Thursday, April 23, 2009

Mere Christianity by C.S. Lewis

This work is Lewis' defense of Christianity. He strives to be non-denominational and simply to address the idea of Christianity. I have not yet read about CS Lewis as a person but I gather he was at one point an atheist and before this work converted to Christianity. His initial argument (probably really poorly paraphrased) is that each person has an ideal of behavior that they consider "good" and by which they judge themselves and others. Few, if any, are able to obtain this ideal behavior and yet we know of it. He thinks that in order for this ideal to exist, the understanding of something better had to come to us from something outside of ourselves (God!). He also defends the creation of the universe by God with the same kind of thought line - an architect could not create a house that he was a part of - he must be removed, a distinct separate piece in order to create. And so, God is separate from us in order to be able to create us and to form this ideal that we all intrinsically understand.

I like the section I read where CS Lewis asserts that we will be judged in the end not by how close we are to ideal but by how much progress we made with what we have been given. He acknowledges that some people are born bad tempered, impatient, sarcastic, (all those characteristics that I have and must constantly strive to overcome). So the person who started in the world with a naturally sweet disposition wouldn’t necessarily come out "ahead" of their foul mannered neighbor if the neighbor was actually working harder to overcome his temperament than the sweet one was working to use his temperament for good. So, all the goody-two-shoe's of the world take note, I may yet get to heaven and won't you be surprised to see me there!

He compares people again later in the book when he talks about how what we see as terrible sins - sins of a sexual nature - are not always the worst in God's eyes. Because our culture puts such an emphasis on sexuality these sins have taken on a heightened importance in our minds. But Lewis claims that for all we know, the prostitute may actually be closer to God than the church going man who puts his position or his wealth ahead of his love of the Lord. Lewis cites as an example people paying to see strip teases, looking at girlie pictures and reading or viewing pornography. Then he compares that to another natural drive, our drive to eat, and says we don't do this with food. we don't devote hours of time to it watching shows and reading about it. I immediately wondered if CS Lewis were alive today what would he think of the Food Network and the proliferation of magazines and cookbooks. I fantasize and almost drool as I pore over the recipes in my Southern Living magazine - is this my porn? And I love watching Unwrapped on the Food Channel - I am a sinner!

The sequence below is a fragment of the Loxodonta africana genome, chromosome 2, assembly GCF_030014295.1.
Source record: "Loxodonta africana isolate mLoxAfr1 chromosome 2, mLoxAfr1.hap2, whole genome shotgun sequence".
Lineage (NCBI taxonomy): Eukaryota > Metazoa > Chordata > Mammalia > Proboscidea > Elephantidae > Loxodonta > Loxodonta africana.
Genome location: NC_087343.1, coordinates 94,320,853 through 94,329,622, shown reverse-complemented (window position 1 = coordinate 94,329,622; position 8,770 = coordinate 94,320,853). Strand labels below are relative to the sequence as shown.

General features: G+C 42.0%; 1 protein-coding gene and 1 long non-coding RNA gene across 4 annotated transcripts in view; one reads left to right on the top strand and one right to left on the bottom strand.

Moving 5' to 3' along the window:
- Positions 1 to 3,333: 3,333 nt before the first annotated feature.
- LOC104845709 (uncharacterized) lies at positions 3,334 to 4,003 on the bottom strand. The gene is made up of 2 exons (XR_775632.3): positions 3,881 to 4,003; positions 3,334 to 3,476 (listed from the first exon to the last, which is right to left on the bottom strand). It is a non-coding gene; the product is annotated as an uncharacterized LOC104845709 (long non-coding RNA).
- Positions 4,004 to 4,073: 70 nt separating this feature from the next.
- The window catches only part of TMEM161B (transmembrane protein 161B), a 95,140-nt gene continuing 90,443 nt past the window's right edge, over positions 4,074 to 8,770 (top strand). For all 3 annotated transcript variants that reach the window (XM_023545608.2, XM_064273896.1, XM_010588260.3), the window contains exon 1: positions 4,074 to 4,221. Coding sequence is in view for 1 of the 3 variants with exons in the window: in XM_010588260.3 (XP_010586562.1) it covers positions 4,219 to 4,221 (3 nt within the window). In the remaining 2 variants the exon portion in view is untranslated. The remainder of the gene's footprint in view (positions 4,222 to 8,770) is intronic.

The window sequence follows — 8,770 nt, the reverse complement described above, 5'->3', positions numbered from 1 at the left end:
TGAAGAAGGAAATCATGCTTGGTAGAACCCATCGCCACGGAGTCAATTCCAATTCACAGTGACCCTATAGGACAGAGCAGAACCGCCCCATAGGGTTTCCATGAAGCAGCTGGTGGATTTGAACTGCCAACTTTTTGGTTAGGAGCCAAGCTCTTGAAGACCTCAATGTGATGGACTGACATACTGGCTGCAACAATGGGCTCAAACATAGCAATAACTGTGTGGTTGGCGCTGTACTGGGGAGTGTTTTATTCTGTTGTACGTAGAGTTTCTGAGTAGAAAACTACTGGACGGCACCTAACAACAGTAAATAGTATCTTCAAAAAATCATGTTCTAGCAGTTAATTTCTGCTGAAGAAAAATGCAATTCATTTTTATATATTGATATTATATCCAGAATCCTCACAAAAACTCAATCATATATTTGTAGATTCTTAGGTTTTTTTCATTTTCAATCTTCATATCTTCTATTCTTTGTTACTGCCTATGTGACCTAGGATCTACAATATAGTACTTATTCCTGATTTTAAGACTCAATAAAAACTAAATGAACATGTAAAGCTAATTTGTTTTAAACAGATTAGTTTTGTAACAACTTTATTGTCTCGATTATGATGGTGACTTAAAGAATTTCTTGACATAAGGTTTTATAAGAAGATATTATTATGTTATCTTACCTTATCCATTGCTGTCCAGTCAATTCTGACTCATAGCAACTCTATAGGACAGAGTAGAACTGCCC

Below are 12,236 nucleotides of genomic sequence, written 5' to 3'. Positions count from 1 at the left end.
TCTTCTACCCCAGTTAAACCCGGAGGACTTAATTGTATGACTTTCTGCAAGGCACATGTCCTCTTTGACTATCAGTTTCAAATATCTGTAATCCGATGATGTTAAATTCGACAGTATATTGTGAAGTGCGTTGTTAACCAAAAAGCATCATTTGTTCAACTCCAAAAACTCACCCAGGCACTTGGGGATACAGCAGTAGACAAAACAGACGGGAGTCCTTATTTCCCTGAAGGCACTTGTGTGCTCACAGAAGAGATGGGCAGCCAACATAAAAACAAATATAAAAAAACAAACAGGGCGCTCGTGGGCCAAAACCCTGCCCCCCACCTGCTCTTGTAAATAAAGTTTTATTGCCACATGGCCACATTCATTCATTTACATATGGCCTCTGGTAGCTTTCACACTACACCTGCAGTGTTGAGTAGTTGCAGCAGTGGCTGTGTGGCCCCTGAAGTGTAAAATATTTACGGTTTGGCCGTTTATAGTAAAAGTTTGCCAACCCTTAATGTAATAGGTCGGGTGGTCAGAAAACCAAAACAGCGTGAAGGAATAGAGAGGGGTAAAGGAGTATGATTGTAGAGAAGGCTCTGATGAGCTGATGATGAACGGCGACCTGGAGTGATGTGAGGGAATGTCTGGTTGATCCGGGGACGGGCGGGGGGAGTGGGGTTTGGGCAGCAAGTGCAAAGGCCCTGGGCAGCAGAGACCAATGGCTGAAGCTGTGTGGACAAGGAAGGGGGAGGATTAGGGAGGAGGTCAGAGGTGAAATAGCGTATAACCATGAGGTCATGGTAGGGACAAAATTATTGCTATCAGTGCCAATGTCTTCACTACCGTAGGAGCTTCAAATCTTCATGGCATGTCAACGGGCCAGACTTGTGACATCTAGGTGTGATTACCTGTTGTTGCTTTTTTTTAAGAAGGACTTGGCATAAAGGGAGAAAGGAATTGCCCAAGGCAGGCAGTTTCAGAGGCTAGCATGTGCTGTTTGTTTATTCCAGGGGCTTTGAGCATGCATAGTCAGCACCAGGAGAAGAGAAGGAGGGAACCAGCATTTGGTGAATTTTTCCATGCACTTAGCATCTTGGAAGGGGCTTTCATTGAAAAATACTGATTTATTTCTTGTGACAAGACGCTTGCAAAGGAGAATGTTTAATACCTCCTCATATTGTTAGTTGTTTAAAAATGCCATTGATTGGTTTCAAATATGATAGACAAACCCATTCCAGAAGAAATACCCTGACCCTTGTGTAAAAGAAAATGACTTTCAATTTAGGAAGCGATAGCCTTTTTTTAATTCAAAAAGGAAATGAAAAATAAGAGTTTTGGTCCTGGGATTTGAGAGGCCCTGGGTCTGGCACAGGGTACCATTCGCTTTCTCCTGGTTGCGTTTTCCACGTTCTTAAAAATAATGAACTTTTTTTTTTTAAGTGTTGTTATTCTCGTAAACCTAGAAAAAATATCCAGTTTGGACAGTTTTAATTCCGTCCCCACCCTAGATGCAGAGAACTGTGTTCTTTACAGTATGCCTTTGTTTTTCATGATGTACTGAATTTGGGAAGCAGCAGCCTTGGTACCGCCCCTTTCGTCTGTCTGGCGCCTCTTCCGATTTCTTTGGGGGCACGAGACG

My practically perfect friend, Mary Poppins, recommended I read this and my mother is also a huge CS Lewis fan. The version I read was borrowed from my mother it was maybe the third edition and it was published in the early 1950's! Mary Poppins says she has read it again and again and I can see that. There is so much to take in that you just skim the surface with the first reading. He is such a persuasive writer with such easily understood examples hat I found myself just reading an nodding flowing like a river through the words. I know my experience would be different if I read the book as part of a discussion group and took the time to reflect and debate some of the points he makes.

Overall, excellent book, throughly enjoyed it and will definitely read it again.


This is one of the books on my list for the Spring Reading Thing 2009. Click on the logo to see the rest of my list.

1 comment:

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